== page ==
Lee Kong Chian Natural History Museum
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This is a family of small (10–14 cm) perching birds with long, slender down-curved bills. This family includes sunbirds and spiderhunters. Sunbirds are sexually dimorphic; the males are brightly coloured, with some iridescence to some parts of their plumage. Some males have prominent orange pectoral tufts, which are used for courtship. Others have an eclipse plumage, which looks much like the female. Females are much duller and yellow in colour. Sunbirds mostly live on nectar from flowers although small insects and spiders are also eaten, especially during the breeding season. Sunbirds build a pear-shape nest suspended from the end of a branch, usually 1–3 m from the ground. The entrance is a hole on the side. Some species even build a little eave projecting just above the entrance. There might be a ‘tail’ of scrap leaves hanging from the bottom of the nest. The outside of the nest is usually covered with lichens, dead leaves, caterpillar frass, etc. The nest is made from plant fibres and cobwebs and lined with soft, cottony materials, on which two to three eggs are laid. Seven species of sunbirds have been recorded in Singapore.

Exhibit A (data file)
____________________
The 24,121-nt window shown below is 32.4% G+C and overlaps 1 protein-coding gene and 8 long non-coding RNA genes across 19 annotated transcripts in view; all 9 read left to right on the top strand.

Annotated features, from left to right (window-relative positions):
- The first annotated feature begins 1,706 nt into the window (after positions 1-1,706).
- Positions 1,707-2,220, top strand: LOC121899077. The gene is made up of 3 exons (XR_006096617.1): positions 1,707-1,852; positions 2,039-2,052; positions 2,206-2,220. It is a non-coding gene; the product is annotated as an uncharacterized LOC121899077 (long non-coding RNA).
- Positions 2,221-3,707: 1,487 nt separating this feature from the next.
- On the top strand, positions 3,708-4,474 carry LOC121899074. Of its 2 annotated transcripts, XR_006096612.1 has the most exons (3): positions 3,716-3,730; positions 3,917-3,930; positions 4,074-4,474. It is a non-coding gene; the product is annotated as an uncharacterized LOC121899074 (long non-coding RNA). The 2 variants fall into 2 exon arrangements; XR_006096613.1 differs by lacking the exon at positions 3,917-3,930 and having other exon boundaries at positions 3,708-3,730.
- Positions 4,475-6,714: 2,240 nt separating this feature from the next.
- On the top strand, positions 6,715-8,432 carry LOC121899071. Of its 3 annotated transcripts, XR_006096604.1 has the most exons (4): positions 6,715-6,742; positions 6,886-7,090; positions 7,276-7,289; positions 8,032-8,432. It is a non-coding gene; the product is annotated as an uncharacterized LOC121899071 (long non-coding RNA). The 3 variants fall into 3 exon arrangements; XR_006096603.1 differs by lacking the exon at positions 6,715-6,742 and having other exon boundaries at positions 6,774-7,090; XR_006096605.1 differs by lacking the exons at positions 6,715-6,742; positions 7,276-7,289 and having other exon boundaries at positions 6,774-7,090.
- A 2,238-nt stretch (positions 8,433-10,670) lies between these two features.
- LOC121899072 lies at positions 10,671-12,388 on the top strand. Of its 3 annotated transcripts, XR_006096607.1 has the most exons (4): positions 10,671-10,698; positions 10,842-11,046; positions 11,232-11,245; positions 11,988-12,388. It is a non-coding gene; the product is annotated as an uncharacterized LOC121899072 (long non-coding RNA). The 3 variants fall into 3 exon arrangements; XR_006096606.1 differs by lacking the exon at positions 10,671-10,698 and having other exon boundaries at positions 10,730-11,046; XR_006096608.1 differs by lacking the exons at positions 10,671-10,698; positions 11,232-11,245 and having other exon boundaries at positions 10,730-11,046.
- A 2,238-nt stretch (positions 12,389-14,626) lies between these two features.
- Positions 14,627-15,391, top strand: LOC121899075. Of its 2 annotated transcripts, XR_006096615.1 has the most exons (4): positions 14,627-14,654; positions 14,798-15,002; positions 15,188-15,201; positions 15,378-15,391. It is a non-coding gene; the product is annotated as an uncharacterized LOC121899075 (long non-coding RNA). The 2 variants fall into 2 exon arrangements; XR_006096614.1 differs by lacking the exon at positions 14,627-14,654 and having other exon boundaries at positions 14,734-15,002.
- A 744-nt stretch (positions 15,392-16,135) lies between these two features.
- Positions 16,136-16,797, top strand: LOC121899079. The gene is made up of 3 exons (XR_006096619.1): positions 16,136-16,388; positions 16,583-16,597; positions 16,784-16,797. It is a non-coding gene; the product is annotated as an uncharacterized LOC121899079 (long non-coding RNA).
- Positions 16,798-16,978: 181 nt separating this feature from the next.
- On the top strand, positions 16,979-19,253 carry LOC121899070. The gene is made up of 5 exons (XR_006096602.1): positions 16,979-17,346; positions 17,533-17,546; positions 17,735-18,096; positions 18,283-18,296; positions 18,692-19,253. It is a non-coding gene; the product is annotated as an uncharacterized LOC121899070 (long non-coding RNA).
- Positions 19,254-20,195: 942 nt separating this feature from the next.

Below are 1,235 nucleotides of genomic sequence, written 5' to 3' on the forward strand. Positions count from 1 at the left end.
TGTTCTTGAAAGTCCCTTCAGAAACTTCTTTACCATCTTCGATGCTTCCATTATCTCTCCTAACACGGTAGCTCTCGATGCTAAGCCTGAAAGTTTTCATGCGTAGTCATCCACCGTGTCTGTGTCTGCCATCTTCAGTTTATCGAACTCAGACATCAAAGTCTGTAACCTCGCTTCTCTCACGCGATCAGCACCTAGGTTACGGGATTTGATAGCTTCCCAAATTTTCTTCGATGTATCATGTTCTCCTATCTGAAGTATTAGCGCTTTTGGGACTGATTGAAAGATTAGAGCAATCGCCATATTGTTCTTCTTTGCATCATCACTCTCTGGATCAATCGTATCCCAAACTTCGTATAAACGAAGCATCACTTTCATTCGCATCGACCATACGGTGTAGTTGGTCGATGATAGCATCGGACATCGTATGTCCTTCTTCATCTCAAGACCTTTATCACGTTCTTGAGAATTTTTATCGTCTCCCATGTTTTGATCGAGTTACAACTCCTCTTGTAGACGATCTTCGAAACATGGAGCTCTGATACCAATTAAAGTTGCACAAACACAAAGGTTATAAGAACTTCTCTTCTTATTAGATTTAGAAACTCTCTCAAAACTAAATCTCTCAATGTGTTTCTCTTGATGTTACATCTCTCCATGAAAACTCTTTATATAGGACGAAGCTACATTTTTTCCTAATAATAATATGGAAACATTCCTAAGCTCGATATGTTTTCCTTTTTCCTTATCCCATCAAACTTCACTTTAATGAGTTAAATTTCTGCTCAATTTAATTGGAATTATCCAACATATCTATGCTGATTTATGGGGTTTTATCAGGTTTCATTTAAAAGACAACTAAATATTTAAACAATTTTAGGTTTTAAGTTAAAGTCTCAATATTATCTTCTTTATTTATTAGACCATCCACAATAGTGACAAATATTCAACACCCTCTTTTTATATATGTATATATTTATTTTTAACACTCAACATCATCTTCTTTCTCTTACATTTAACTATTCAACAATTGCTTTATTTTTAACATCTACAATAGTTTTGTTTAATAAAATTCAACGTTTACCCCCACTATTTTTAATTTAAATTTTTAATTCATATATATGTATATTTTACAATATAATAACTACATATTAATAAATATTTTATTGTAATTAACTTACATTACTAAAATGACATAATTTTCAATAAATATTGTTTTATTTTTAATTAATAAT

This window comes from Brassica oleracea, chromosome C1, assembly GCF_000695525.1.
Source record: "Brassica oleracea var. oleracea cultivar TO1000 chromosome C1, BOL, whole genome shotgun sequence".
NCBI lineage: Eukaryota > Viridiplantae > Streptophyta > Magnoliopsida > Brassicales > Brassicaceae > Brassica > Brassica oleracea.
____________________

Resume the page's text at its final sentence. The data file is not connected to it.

Spiderhunters have a very long down-curved bill, which allows them to probe into flowers with deep corolla tubes, in order to reach the nectar deep inside the flowers. As the common name implies, spiderhunters eat spiders and insects to supplement their main diet of nectar. Males have an orange tuft on the sides of the breast, which is used to attract females during courtship. Five species of spiderhunters occur in Singapore.

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